Being lied to sucks. Bankrolling the production of lies with our own tax dollars really sucks. But mendacity, unfortunately, seems to be the preferred political tactic when the Bush administration promotes its policies, brushing off each lie as if it were just a joke.
1. Truth is not the absence of propaganda; propaganda thrives in presenting different kinds of truth, including half-truths, incomplete truths, limited truths, out of context truths. Modern propaganda is most effective when it presents information as accurately as possible. The Big Lie or Tall Tale is the most ineffective propaganda.
Published in 1949, George Orwell's novel 1984 follows the life of Winston Smith, who lives in London, a city in the country of Oceania, and works for his government's Ministry of Truth. A sense of twisted harmony exists in this fictional world. The other national offices in Oceania are Ministry of Peace (concerned with war), Ministry of Love (concerned with law and order), and the Ministry of Plenty (department of economic affairs).
At the June 20 meeting, city councilors braced for a session running into early morning, but a Democratic walkout cleared the chamber before 10:45 p.m.
"I've brought you all together," the famous British detective said, glancing meaningfully around Mayor Marty Chavez's conference room, "because I believe I've come to the end of my, ahem, investigation into the missing evidence."
Dateline: Romania—A young nun has died after being bound to a cross, gagged and left alone for three days in a cold room by several other nuns and a priest at her convent. Police say members of the convent in Northeastern Romania claim Maricica Irina Cornici was possessed by evil spirits and that the crucifixion had been part of an exorcism ritual. According to the BBC News, the 23-year-old nun was denied food and water throughout her ordeal, had been tied and chained to the cross and had a towel shoved in her mouth. A postmortem is to be carried out, although initial reports say that Cornici died from asphyxiation. A priest and four nuns have been charged with imprisonment leading to death. The priest, Father Daniel, is accused of orchestrating the crime, but remained unrepentant in the local media. “I don't understand why journalists are making such a fuss about this,” the AFP news agency quoted Father Daniel as saying. “God has performed a miracle for her. Finally Irina is delivered from evil.”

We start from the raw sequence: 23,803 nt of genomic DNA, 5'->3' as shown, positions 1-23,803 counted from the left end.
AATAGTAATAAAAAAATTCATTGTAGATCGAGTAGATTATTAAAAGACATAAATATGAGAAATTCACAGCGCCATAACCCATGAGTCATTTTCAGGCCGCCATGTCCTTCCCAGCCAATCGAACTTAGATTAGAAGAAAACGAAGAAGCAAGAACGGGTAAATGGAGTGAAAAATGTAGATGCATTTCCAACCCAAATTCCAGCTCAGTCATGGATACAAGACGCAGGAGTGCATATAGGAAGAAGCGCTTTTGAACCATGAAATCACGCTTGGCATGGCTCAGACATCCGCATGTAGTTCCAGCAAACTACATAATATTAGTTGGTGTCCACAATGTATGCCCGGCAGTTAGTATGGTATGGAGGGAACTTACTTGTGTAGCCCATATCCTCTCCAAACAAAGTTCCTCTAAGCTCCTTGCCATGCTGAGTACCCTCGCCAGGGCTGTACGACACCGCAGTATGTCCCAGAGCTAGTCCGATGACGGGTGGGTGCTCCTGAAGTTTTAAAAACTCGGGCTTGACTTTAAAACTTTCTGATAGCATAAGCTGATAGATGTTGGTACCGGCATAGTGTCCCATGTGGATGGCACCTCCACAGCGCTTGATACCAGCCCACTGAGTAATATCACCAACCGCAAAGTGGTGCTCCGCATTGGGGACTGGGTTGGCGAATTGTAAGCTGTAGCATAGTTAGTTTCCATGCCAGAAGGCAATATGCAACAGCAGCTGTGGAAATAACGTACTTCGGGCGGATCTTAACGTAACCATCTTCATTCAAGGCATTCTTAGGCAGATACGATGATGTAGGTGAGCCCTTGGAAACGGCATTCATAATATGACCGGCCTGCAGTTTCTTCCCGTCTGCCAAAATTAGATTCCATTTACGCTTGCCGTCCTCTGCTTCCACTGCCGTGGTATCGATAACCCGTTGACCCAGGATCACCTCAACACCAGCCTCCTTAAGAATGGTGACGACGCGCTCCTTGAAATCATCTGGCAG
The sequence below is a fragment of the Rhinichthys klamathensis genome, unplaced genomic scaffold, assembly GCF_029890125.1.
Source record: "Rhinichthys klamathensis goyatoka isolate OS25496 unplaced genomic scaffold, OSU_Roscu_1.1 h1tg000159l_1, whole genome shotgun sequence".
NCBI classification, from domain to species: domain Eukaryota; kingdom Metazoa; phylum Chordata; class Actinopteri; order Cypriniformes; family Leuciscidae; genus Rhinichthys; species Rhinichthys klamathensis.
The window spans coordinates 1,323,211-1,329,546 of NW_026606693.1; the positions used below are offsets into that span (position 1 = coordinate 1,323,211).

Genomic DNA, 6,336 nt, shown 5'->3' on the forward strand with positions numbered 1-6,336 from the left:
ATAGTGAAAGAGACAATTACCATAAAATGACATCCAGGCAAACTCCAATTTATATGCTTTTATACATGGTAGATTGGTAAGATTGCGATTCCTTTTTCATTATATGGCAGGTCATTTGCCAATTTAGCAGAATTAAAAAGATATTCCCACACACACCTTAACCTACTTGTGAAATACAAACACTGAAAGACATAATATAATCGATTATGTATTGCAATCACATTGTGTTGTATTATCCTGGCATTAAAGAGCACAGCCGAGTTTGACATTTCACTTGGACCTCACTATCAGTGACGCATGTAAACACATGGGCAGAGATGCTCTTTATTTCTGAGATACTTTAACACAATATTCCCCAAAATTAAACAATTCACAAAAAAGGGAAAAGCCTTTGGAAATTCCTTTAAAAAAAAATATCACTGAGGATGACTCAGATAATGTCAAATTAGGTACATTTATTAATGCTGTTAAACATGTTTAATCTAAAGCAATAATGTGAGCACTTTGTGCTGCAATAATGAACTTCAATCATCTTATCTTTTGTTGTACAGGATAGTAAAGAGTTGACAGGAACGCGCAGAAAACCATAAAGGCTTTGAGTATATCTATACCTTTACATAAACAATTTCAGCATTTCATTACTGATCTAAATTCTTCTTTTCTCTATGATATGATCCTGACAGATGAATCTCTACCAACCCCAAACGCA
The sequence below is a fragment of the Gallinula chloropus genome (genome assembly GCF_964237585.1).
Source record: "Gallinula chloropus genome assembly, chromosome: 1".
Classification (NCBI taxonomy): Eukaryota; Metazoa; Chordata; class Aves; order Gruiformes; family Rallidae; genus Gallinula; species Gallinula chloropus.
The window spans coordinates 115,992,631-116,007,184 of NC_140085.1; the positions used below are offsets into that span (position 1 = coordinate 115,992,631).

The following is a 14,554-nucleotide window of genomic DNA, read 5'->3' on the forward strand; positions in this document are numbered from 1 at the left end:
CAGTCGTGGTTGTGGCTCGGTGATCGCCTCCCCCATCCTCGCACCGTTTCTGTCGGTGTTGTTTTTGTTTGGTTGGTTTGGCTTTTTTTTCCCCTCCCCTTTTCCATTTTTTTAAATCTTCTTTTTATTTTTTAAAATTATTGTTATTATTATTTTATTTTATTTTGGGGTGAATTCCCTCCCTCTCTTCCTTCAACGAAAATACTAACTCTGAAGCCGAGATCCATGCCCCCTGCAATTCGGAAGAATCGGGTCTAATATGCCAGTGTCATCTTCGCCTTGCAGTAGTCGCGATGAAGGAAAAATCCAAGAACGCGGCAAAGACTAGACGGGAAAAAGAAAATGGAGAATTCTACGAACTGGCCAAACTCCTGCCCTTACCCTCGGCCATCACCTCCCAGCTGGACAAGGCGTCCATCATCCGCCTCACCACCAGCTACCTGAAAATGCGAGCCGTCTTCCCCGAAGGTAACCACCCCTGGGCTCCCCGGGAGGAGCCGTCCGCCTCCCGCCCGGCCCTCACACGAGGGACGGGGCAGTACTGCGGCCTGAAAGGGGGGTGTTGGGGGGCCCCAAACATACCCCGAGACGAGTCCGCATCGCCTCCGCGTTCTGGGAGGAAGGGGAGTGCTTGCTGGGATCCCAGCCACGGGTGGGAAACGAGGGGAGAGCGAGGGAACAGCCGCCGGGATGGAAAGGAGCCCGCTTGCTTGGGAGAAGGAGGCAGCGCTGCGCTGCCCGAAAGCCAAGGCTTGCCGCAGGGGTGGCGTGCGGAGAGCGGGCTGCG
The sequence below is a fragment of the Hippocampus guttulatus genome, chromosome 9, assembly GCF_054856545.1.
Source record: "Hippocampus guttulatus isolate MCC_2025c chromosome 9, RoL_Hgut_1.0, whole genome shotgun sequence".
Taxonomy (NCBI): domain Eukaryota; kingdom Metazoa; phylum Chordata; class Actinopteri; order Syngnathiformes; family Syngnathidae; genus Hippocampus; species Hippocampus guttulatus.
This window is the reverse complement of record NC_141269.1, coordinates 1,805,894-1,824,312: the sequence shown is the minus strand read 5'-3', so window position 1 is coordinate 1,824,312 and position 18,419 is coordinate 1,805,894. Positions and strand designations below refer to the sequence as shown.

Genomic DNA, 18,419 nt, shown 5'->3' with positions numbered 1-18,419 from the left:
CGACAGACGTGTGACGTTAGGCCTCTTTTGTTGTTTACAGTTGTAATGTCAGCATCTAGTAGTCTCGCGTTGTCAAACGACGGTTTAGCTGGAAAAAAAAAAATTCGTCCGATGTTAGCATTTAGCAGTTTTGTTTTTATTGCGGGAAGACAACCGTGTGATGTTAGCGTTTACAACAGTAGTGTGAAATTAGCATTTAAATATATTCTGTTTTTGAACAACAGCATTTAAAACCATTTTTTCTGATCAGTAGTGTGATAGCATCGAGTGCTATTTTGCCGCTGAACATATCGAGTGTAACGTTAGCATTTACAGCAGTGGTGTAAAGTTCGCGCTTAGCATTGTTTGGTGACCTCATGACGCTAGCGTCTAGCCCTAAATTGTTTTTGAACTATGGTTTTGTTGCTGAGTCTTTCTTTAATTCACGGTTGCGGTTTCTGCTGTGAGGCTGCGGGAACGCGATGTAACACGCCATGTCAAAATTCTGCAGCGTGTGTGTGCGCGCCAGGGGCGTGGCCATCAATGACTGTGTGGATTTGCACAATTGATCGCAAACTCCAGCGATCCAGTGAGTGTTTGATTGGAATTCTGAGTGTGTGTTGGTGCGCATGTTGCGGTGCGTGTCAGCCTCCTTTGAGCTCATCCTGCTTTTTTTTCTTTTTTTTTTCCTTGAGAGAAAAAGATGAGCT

The History of Shooting—The KiMo Theater Art Gallery, located in downtown Albuquerque, has teamed up with the Duke City Shootout to present a quirky multimedia exhibit dedicated to the homegrown film festival's history. For five years, the Shootout-
Bassist Zimbabwe Nkenya won't tell me what kind of jazz he plays. He says most jazz categories are superficial, and that only two really exist: good and bad. This invalidates my need to define what he does with genre placement, but oh well—with my petite knowledge of the original American music, perhaps I would have only been confused if he'd told me his style was a fusion of avant-garde and hard bop (it's not). Besides, he doesn't really like the word "fusion" and neither do I.
After 14 years and eight full-lengths, Glaswegians Teenage Fanclub give us Man-Made, which can be best described with the adjective most commonly applied to them: melodic. Perhaps it's the '60s pop song structures blended with the guitar tones, synthesizers and layering of '70s Big Star-esque rock. Or maybe it's the three-vocalist combination which creates an effect reminiscent of Blue Oyster Cult's "Don't Fear the Reaper" (don't laugh, BOC rules). Whatever it is, Man-Made comes off with a beautiful and bittersweet, somewhat tragic feel which I recommend for long trips by road or plane, sitting alone by water and general introspection.
The best teachers eagerly admit how much they learn from their students. There's no shame in that. No one can be a teacher all the time. Sometimes you might be a mentor. Sometimes you might be an apprentice. On any given day, most people are probably a little of both.
Laru Ni Hati is one of the Duke City's top unisex hair salons. In fact, it was named No. 1 Hair Salon by Alibi readers in this year's Best of Burque poll. The name means “clear blue sky” in one of the native languages of the Caribbean. Partners Greg Chakalian and Alan Schechner have created more than a hair salon; they've also provided a great place to hang out. Now you can even enjoy a little slice of Cuba at their café, whether you're there getting beautified or not.
I used to live in South Florida and still miss the many forms of tropical fruit not often found outside of the subtropics. Every time I return to Miami for a visit, as soon as I leave the airport I head directly to La Palacia de Las Frutas, a phenomenal fruit stand/juice bar on nearby Red Road, for a batido, a Cuban tropical fruit shake. These outrageous milkshakes come in a wide variety of incredibly delicious flavors but mamey is the king of batidos. It's made from the fruit of the mamey sapote (Calocarpum sapota). The mamey fruit is huge and takes up to 18 months to ripen, which often causes folks to protect their valuable crop with razor wire fences, no joke. When the flesh of this highly prized fruit is ripe, it turns a lurid salmon/orange color. Its unique flavor is hard to describe but tastes a little bit like raspberries with a slightly tart citrus twist. Try it, you'll love it. Not to worry, you don't need to book a flight to the tropics to enjoy the joys of mamey. Talin World Market carries mamey and other tropical fruit pulps in the frozen food section of the store. I've included a traditional recipe for the batido mamey, but you can substitute any ripe tropical fruit or pulp. I also love guanabana (often called sour sop), which tastes sort of like pineapple with a touch of vanilla.